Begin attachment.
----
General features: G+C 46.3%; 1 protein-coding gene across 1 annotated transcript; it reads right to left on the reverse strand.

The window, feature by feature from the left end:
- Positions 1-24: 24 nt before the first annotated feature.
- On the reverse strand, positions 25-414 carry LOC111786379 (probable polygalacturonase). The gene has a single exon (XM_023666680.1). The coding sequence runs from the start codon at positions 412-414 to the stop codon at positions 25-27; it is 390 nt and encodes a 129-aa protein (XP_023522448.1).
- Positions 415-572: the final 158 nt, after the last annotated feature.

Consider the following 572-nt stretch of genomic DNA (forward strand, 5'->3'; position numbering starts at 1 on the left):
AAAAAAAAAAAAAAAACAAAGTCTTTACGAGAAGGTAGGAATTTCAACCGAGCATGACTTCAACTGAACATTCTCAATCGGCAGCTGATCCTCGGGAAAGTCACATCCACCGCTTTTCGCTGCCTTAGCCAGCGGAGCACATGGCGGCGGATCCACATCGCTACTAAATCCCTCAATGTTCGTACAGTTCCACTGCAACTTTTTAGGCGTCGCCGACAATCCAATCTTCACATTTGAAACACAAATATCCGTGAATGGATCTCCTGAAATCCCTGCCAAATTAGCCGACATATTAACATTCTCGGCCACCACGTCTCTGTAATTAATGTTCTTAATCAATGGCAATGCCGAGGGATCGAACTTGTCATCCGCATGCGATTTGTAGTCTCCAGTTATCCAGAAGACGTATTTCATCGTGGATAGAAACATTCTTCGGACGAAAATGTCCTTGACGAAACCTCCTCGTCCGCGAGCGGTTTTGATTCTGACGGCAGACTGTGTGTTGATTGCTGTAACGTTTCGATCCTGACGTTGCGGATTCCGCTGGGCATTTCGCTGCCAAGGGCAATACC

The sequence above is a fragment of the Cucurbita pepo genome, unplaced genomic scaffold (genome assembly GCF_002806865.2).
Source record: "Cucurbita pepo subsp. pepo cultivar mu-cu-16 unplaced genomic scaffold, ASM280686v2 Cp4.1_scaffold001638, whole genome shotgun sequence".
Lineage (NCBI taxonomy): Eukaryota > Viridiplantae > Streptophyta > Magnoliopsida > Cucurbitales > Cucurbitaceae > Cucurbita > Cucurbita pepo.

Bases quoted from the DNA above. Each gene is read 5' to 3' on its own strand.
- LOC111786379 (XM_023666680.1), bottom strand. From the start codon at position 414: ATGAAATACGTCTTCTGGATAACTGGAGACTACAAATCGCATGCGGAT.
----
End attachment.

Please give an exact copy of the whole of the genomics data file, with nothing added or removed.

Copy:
General features: G+C 46.3%; 1 protein-coding gene across 1 annotated transcript; it reads right to left on the reverse strand.

The window, feature by feature from the left end:
- Positions 1-24: 24 nt before the first annotated feature.
- On the reverse strand, positions 25-414 carry LOC111786379 (probable polygalacturonase). The gene has a single exon (XM_023666680.1). The coding sequence runs from the start codon at positions 412-414 to the stop codon at positions 25-27; it is 390 nt and encodes a 129-aa protein (XP_023522448.1).
- Positions 415-572: the final 158 nt, after the last annotated feature.

Consider the following 572-nt stretch of genomic DNA (forward strand, 5'->3'; position numbering starts at 1 on the left):
AAAAAAAAAAAAAAAACAAAGTCTTTACGAGAAGGTAGGAATTTCAACCGAGCATGACTTCAACTGAACATTCTCAATCGGCAGCTGATCCTCGGGAAAGTCACATCCACCGCTTTTCGCTGCCTTAGCCAGCGGAGCACATGGCGGCGGATCCACATCGCTACTAAATCCCTCAATGTTCGTACAGTTCCACTGCAACTTTTTAGGCGTCGCCGACAATCCAATCTTCACATTTGAAACACAAATATCCGTGAATGGATCTCCTGAAATCCCTGCCAAATTAGCCGACATATTAACATTCTCGGCCACCACGTCTCTGTAATTAATGTTCTTAATCAATGGCAATGCCGAGGGATCGAACTTGTCATCCGCATGCGATTTGTAGTCTCCAGTTATCCAGAAGACGTATTTCATCGTGGATAGAAACATTCTTCGGACGAAAATGTCCTTGACGAAACCTCCTCGTCCGCGAGCGGTTTTGATTCTGACGGCAGACTGTGTGTTGATTGCTGTAACGTTTCGATCCTGACGTTGCGGATTCCGCTGGGCATTTCGCTGCCAAGGGCAATACC

The sequence above is a fragment of the Cucurbita pepo genome, unplaced genomic scaffold (genome assembly GCF_002806865.2).
Source record: "Cucurbita pepo subsp. pepo cultivar mu-cu-16 unplaced genomic scaffold, ASM280686v2 Cp4.1_scaffold001638, whole genome shotgun sequence".
Lineage (NCBI taxonomy): Eukaryota > Viridiplantae > Streptophyta > Magnoliopsida > Cucurbitales > Cucurbitaceae > Cucurbita > Cucurbita pepo.

Bases quoted from the DNA above. Each gene is read 5' to 3' on its own strand.
- LOC111786379 (XM_023666680.1), bottom strand. From the start codon at position 414: ATGAAATACGTCTTCTGGATAACTGGAGACTACAAATCGCATGCGGAT.